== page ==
New Robotic Vision Capabilities Break Down Barriers to Automation
Picking an object from a bin or unstructured pile has been an ongoing obstacle and deal-breaker for automation solutions. Amazon is so serious about finding an answer that Amazon Robotics organizes the Amazon Picking Challenge, now the Amazon Robotics Challenge, to help find solutions to automation problems: “Commercially viable automated picking in unstructured environments still remains a difficult challenge.”
To facilitate automation, trays are one way to ensure that parts are always presented with consistent structure, making them easy for robots without vision to pick. However, for some applications, trays are not a good solution since the parts change, making custom trays a cost-prohibitive solution. These picking issues have traditionally been a stopping point when evaluating the potential for picking automation.
Fortunately, advances in vision systems are now making automation, including collaborative robotic solutions, flexible enough for challenging picking applications. The eBook Vision Systems for Collaborative Robots from Robotiq offers a vision solution for automating the picking process for different parts: “Vision is a good option if you are often switching parts. You can usually teach a robot new parts to pick quite fast and there are no additional hardware costs when you use a vision system as opposed to jigs. Usually, you simply need to adjust the vision algorithm and you are good to go.”
If a previous analysis of automation potential showed an ROI problem due to custom tooling required for picking applications, it’s time to re-evaluate. Vision-guided robotics are quickly moving beyond investment-intensive complex, customized solutions to widely available standard automation options. Released in 2016, the Robotiq Camera Plug+Play Vision System provides an easy-to-use vision solution that fits the wrist of all Universal Robots. Watch this video to see how the wrist camera allows the Gripper to pick up parts in a disorganized pattern.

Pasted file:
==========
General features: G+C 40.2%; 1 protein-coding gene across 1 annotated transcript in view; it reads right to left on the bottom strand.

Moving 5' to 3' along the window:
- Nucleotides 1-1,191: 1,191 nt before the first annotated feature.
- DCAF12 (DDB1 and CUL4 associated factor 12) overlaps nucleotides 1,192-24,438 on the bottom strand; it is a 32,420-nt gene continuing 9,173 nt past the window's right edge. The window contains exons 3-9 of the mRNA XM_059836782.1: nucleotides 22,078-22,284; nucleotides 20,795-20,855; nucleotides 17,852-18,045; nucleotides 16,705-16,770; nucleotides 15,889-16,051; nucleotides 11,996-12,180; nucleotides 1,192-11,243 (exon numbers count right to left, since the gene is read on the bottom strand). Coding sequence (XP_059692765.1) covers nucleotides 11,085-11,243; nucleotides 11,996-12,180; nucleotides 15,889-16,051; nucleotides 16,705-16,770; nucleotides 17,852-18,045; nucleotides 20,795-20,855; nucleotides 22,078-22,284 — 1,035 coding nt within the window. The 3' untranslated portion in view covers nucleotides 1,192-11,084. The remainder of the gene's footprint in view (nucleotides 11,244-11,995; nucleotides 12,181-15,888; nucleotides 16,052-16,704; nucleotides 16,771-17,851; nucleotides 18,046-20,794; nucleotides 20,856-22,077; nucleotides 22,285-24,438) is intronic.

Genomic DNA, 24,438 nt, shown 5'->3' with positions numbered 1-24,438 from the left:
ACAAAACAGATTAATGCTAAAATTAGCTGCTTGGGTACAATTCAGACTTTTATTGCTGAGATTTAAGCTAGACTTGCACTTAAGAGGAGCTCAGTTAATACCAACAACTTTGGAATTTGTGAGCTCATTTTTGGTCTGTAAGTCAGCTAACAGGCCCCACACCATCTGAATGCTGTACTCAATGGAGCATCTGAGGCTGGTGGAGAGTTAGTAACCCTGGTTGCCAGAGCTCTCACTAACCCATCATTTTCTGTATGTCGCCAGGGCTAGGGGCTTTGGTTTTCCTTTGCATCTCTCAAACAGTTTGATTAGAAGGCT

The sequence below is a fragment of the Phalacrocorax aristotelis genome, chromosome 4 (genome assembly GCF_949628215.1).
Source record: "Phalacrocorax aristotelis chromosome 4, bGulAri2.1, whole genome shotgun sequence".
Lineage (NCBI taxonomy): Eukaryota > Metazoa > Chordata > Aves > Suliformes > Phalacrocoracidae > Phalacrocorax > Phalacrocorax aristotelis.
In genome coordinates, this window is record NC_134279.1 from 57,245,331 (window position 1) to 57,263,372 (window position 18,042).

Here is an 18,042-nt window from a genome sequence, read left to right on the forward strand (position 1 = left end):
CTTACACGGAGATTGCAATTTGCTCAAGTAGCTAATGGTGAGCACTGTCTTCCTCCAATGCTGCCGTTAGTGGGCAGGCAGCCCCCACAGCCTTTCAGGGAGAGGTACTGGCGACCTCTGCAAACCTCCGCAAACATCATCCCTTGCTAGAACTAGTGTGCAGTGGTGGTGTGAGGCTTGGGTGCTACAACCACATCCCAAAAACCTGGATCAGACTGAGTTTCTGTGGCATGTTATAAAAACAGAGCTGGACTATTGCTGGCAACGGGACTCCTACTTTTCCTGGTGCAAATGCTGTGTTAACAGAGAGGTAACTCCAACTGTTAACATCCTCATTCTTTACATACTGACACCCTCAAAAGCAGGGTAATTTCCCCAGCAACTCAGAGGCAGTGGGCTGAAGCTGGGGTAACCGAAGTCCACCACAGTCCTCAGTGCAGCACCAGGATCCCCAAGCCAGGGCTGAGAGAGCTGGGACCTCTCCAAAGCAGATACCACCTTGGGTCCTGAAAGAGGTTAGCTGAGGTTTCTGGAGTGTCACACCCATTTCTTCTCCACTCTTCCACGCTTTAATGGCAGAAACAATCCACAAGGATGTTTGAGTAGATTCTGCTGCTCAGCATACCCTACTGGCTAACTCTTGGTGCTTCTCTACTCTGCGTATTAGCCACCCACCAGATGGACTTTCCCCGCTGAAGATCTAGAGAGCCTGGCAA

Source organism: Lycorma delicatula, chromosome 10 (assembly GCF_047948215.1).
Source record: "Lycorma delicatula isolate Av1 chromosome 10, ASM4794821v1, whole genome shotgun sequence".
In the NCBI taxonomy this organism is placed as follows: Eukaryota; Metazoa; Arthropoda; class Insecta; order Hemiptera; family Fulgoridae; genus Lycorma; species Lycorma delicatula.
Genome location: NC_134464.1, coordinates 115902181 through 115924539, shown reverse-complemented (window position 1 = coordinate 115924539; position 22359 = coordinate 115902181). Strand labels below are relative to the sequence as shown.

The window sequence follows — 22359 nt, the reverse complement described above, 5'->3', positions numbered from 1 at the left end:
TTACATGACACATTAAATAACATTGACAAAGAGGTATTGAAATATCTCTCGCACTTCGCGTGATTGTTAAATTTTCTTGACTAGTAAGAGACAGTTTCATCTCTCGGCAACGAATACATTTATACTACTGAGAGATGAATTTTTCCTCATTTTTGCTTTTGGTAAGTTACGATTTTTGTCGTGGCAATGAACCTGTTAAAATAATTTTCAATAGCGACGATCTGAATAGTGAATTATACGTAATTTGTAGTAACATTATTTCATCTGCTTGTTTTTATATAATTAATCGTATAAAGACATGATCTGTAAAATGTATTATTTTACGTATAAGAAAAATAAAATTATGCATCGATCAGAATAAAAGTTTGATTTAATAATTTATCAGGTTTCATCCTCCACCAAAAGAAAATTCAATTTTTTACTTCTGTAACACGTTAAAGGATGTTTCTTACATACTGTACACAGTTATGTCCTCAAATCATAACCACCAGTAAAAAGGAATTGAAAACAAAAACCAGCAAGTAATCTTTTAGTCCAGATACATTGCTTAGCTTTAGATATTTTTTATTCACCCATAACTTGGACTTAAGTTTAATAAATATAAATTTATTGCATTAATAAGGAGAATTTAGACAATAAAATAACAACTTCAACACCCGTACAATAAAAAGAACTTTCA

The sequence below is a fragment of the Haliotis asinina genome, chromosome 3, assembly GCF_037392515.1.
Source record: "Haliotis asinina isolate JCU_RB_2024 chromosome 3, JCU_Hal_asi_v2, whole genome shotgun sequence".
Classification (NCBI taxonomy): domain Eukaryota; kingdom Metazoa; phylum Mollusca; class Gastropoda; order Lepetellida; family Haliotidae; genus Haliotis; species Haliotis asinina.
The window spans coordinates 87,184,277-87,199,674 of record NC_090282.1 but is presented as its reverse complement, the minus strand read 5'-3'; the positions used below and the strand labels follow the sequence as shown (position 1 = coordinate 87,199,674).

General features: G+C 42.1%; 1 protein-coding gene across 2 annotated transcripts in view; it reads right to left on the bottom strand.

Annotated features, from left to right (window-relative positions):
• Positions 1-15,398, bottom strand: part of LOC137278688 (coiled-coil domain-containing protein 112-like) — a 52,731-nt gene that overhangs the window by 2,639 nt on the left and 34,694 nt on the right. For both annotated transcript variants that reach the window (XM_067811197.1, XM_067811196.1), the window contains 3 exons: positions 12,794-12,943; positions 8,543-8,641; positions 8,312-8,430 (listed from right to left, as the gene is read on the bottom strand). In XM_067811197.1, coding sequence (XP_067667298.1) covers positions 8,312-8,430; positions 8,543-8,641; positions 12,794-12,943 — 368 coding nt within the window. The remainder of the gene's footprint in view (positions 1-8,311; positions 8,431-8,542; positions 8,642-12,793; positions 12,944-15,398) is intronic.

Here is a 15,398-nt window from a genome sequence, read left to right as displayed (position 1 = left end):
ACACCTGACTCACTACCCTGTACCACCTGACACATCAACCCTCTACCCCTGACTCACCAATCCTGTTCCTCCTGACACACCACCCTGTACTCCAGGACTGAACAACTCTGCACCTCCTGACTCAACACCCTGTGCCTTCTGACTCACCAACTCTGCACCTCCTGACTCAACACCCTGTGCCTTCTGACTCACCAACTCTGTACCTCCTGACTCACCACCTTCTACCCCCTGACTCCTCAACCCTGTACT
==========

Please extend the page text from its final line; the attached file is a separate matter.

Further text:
Implementing the right robotic solution can be extremely cost-effective. The Robotics Industries Association lists Better Process Improvement in the article How Robots Cut Costs: “Equipped with machine vision technologies and wireless Internet, they [robots] can capture data other devices, and even human observers, can’t.”
Quality Assurance is another excellent opportunity to achieve impressive automation results with vision systems. Whether the issue is fill levels, label validation, or identification, vision systems are now performing at remarkable levels. Examples of automated vision systems performing well are turning up in all kinds of manufacturing processes. The Latest Robots Lend a Helping Arm at Factories article from the Wall Street Journal explains how a Universal Robot is taking photographs to look for defects in a dryer manufacturing operation. The Automated Inspection System article featured in the October issue of Vision Systems Design highlights a vision system that uses thermal imaging to verify proper glue application.
To learn more about vision system capabilities and participate in discussions about application possibilities, visit the Robotiq DoF community. This community-based discussion group of automation professionals is collaborating to advance robotics projects, including new vision systems.